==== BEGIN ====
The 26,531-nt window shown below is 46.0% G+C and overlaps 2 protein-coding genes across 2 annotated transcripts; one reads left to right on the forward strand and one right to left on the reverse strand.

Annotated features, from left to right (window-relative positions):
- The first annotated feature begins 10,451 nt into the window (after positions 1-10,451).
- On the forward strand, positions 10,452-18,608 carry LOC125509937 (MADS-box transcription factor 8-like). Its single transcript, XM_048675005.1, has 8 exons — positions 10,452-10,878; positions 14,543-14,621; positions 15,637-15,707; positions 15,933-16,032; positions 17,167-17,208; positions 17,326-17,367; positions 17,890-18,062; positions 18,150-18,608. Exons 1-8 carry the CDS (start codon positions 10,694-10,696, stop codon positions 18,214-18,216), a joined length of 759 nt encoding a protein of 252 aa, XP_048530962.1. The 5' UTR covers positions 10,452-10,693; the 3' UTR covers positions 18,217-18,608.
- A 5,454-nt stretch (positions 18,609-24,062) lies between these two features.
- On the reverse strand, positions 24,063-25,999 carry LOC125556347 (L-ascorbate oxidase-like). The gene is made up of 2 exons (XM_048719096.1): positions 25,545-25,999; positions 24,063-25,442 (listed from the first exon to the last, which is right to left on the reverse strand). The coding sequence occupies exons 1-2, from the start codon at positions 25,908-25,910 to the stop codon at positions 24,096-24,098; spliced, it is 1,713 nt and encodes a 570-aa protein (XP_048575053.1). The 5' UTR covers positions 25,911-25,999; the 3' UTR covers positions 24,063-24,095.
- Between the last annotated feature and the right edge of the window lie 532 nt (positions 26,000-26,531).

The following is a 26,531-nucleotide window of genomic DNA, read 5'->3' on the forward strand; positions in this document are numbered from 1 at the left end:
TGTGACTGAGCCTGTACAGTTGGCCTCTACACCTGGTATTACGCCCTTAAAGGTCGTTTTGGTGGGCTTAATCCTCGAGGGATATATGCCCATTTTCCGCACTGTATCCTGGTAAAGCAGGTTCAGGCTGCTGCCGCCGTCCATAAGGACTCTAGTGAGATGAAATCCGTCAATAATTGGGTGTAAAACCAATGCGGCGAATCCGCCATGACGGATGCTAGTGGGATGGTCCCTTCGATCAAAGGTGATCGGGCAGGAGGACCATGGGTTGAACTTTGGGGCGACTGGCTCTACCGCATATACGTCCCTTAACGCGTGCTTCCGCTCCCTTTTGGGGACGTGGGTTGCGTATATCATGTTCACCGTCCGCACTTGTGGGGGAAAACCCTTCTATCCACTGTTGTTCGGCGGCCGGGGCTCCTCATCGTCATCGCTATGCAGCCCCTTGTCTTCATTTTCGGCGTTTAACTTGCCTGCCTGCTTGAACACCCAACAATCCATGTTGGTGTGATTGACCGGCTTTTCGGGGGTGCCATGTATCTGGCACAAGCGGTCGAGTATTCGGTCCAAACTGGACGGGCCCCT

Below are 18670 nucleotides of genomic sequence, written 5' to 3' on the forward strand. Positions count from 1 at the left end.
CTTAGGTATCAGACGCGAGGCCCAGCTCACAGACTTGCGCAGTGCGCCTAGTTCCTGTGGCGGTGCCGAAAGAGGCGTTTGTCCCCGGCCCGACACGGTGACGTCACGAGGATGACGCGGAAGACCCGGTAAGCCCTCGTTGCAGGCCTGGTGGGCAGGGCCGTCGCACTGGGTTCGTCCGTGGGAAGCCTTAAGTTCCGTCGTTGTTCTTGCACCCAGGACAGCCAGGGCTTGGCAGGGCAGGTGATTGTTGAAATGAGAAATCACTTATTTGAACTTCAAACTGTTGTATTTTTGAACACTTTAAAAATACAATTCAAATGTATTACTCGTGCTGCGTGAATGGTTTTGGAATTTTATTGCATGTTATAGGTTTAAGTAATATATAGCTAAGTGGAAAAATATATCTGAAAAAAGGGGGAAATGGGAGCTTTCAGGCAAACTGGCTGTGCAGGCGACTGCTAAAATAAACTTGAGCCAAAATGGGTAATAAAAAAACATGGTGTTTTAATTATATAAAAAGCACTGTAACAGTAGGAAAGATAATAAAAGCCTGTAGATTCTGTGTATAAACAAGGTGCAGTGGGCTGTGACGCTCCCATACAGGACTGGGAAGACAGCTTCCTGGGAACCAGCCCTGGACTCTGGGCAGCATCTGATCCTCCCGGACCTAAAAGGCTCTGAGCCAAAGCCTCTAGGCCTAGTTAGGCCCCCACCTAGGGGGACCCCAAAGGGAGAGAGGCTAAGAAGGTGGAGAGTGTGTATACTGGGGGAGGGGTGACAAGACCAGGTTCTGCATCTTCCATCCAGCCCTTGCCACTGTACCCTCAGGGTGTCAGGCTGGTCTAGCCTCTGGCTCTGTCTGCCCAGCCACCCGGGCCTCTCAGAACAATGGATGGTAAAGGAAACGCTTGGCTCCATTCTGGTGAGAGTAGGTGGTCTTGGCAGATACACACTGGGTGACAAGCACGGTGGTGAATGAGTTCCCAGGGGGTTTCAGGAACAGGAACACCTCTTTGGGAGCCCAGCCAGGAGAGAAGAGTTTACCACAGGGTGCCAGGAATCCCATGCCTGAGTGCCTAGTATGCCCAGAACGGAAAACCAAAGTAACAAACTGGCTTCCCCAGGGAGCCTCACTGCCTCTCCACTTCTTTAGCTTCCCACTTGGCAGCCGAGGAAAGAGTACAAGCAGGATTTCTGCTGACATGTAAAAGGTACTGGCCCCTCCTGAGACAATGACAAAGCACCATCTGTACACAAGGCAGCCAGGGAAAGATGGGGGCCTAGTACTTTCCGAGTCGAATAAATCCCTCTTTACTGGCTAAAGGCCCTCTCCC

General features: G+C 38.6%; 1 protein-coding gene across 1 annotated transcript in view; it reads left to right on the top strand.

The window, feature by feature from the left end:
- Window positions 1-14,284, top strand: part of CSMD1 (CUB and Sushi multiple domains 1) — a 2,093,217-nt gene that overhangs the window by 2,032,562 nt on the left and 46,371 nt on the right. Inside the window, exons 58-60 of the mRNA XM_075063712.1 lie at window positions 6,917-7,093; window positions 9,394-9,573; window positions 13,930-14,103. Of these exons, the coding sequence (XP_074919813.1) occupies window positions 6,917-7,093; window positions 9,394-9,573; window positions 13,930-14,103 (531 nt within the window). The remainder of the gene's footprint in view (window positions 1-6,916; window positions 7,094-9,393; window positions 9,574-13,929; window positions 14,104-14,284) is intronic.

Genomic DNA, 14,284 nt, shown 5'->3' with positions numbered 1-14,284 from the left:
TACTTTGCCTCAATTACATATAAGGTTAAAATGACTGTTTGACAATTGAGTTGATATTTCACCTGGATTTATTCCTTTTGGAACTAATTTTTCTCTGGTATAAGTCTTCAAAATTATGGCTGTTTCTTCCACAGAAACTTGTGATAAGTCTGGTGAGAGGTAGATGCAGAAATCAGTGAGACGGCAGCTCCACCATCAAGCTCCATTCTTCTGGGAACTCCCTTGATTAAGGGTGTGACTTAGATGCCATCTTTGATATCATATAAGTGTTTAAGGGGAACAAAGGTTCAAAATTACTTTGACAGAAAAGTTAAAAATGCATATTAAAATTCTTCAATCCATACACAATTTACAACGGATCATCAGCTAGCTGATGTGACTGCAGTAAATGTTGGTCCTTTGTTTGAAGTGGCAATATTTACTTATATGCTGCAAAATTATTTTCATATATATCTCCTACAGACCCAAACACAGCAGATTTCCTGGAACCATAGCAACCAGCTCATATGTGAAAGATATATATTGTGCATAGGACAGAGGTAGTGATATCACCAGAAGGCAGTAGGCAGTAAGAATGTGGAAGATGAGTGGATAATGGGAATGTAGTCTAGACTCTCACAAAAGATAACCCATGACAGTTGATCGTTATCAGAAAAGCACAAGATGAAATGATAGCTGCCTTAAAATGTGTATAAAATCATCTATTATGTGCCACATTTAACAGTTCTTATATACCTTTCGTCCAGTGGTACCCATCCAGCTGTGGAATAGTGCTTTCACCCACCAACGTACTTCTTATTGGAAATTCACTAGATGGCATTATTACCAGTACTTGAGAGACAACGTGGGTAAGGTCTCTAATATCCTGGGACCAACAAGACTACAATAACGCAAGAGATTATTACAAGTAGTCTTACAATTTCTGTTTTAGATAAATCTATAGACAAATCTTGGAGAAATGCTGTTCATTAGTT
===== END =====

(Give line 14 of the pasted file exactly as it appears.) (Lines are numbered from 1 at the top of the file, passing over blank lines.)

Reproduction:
- Window positions 1-14,284, top strand: part of CSMD1 (CUB and Sushi multiple domains 1) — a 2,093,217-nt gene that overhangs the window by 2,032,562 nt on the left and 46,371 nt on the right. Inside the window, exons 58-60 of the mRNA XM_075063712.1 lie at window positions 6,917-7,093; window positions 9,394-9,573; window positions 13,930-14,103. Of these exons, the coding sequence (XP_074919813.1) occupies window positions 6,917-7,093; window positions 9,394-9,573; window positions 13,930-14,103 (531 nt within the window). The remainder of the gene's footprint in view (window positions 1-6,916; window positions 7,094-9,393; window positions 9,574-13,929; window positions 14,104-14,284) is intronic.